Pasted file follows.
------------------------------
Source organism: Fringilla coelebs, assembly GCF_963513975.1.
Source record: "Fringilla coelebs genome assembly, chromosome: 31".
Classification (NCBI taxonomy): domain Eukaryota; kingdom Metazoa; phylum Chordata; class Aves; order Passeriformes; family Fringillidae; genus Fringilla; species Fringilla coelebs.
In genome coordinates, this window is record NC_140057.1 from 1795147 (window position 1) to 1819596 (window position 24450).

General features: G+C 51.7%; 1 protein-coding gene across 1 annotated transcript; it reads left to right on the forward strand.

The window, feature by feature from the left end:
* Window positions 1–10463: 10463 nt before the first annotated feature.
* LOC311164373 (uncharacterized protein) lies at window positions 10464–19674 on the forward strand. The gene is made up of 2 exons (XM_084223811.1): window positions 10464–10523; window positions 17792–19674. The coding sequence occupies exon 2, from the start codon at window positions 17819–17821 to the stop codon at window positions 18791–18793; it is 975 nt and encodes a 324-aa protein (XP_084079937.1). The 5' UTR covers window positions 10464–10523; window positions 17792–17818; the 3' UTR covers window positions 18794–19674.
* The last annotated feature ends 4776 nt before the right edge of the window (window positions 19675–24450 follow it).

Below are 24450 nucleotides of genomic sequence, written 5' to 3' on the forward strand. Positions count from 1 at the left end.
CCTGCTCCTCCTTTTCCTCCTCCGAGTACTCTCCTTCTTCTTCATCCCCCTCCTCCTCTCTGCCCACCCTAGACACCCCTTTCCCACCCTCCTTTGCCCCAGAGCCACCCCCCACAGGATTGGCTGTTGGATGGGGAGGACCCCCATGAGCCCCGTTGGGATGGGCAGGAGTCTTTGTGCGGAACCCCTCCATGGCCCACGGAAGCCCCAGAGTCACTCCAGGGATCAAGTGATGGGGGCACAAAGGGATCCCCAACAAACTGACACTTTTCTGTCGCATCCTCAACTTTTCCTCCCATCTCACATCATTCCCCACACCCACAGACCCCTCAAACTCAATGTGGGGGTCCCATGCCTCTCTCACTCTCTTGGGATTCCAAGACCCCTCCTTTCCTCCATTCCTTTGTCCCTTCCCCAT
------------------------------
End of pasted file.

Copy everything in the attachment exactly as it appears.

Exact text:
Source organism: Fringilla coelebs, assembly GCF_963513975.1.
Source record: "Fringilla coelebs genome assembly, chromosome: 31".
Classification (NCBI taxonomy): domain Eukaryota; kingdom Metazoa; phylum Chordata; class Aves; order Passeriformes; family Fringillidae; genus Fringilla; species Fringilla coelebs.
In genome coordinates, this window is record NC_140057.1 from 1795147 (window position 1) to 1819596 (window position 24450).

General features: G+C 51.7%; 1 protein-coding gene across 1 annotated transcript; it reads left to right on the forward strand.

The window, feature by feature from the left end:
* Window positions 1–10463: 10463 nt before the first annotated feature.
* LOC311164373 (uncharacterized protein) lies at window positions 10464–19674 on the forward strand. The gene is made up of 2 exons (XM_084223811.1): window positions 10464–10523; window positions 17792–19674. The coding sequence occupies exon 2, from the start codon at window positions 17819–17821 to the stop codon at window positions 18791–18793; it is 975 nt and encodes a 324-aa protein (XP_084079937.1). The 5' UTR covers window positions 10464–10523; window positions 17792–17818; the 3' UTR covers window positions 18794–19674.
* The last annotated feature ends 4776 nt before the right edge of the window (window positions 19675–24450 follow it).

Below are 24450 nucleotides of genomic sequence, written 5' to 3' on the forward strand. Positions count from 1 at the left end.
CCTGCTCCTCCTTTTCCTCCTCCGAGTACTCTCCTTCTTCTTCATCCCCCTCCTCCTCTCTGCCCACCCTAGACACCCCTTTCCCACCCTCCTTTGCCCCAGAGCCACCCCCCACAGGATTGGCTGTTGGATGGGGAGGACCCCCATGAGCCCCGTTGGGATGGGCAGGAGTCTTTGTGCGGAACCCCTCCATGGCCCACGGAAGCCCCAGAGTCACTCCAGGGATCAAGTGATGGGGGCACAAAGGGATCCCCAACAAACTGACACTTTTCTGTCGCATCCTCAACTTTTCCTCCCATCTCACATCATTCCCCACACCCACAGACCCCTCAAACTCAATGTGGGGGTCCCATGCCTCTCTCACTCTCTTGGGATTCCAAGACCCCTCCTTTCCTCCATTCCTTTGTCCCTTCCCCAT